The global obesity rate has nearly doubled since 1980, and there are now over 200 million obese men and nearly 300 million obese women, according to the Harvard School of Public Health. In the United States, more than one third of adults (or 78.6 million people) are obese, according to the Centers for Disease Control and Prevention (CDC).
Obesity is usually defined by using a ratio of height to weight called body mass index (BMI), which usually correlates with a person’s level of body fat. According to the CDC, an adult with a BMI of 30 or higher is considered obese.
At a fundamental level, obesity occurs when people regularly eat more calories than they burn, but actually a number of factors can contribute to obesity, including:
- lack of physical activity
- lack of sleep
- genetics and certain medications that slow calorie burn, increase appetite, or cause water retention, such as corticosteroids, antidepressants, or some seizure medications
Modern culture, conveniences, and other environmental factors also, in part, contribute to obesity. According to the National Heart, Lung, and Blood Institute, environmental factors that promote obesity include:
- oversized food portions
- busy work schedules that don’t allow for physical activity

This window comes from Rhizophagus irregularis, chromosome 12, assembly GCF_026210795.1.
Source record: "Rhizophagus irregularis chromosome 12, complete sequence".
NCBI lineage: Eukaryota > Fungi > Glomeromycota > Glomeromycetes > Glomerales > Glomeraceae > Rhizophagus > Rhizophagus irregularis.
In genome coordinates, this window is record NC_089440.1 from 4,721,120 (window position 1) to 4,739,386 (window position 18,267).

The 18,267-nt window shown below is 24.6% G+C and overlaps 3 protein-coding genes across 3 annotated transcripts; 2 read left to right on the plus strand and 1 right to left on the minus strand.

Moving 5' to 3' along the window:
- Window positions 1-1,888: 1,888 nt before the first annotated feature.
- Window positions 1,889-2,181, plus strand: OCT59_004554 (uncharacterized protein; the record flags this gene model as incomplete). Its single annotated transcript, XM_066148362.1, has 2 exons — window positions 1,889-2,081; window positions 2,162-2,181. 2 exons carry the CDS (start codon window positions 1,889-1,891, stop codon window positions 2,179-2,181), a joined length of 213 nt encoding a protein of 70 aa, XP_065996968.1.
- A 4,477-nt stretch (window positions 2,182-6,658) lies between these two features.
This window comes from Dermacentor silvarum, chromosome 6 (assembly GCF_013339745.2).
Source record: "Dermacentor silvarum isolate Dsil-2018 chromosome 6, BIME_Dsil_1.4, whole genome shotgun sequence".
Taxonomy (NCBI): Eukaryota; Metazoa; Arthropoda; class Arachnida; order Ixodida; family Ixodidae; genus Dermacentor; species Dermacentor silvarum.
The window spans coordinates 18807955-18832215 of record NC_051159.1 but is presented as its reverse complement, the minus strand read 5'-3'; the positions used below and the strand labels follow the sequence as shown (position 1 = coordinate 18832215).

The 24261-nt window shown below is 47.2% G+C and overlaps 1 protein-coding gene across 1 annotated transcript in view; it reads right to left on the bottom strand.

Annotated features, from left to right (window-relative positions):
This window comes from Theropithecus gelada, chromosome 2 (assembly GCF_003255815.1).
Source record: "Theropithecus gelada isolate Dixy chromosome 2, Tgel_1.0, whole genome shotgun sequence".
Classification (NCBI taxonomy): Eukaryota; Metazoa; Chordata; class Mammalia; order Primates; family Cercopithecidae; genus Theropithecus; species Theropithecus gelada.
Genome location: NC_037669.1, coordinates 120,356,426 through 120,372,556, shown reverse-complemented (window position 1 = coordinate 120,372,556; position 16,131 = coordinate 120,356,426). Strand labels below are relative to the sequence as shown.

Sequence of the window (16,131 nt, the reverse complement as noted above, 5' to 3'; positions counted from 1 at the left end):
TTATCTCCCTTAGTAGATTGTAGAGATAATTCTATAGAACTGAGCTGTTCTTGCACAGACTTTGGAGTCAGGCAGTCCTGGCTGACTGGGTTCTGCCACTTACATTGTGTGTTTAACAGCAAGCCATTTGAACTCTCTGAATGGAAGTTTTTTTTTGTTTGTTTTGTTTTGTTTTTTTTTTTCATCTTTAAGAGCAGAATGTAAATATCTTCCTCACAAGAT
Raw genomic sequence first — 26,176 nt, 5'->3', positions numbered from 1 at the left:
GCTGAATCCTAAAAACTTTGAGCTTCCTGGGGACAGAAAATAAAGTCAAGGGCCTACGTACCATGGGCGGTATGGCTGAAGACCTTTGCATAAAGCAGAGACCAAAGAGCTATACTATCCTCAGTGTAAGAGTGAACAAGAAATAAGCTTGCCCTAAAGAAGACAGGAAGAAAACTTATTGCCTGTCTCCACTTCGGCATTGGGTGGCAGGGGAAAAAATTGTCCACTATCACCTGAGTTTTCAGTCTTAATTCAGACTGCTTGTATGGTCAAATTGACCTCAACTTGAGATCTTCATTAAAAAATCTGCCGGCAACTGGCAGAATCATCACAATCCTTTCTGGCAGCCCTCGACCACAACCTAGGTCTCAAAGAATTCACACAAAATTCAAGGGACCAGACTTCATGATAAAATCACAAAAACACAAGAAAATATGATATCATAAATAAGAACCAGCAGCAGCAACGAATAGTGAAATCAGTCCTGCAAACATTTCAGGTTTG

- lack of access to healthy foods at supermarkets
- lack of safe places for physical activity
Because friends share similar environments and carry out activities together that may contribute to weight gain, obesity has also been found to “spread” socially among friends according to a 2011 study published in the American Journal of Public Health.
Certain health conditions also can lead to weight gain, including:
- Hypothyroidism — an underactive thyroid gland that slows metabolism and causes fatigue and weakness
- PCOS, or polycystic ovarian syndrome — which affects up to 10 percent of women of childbearing age and can also lead to excess body hair and reproductive problems
- Cushing’s syndrome — which stems from an overproduction of the hormone cortisol by the adrenal glands and is characterized by weight gain in the upper body, face and neck
- Prader-Willi syndrome– a rare condition in which people never feel full, and so they want to eat constantly, according to the Mayo Clinic
Although there are lots of fad diets, such short-term dietary changes are not the best way to maintain a healthy weight, the CDC says. Instead, people should aim to make long-term changes, such as eating healthy on a regular basis, and boosting daily physical activity. Even small amounts of weight loss — such as 5 to 10 percent of your total body weight – can have health benefits, the CDC says.
For people who are still severely obese after attempting to lose weight through diet and exercise, other treatments, such as bariatric surgery, may be an option. Bariatric surgery is recommended for people with a BMI of 40 or more, or if they have a serious health problem related to their obesity and have a BMI of 35 or more. In many cases, people with a BMI of 30 or more are eligible for one type of bariatric surgery if they also have at least one health problem linked with obesity.
If you’re struggling with obesity and live in the Las Vegas area, schedule an appointment with VIP Surg. Our experts can help find the right treatment for you.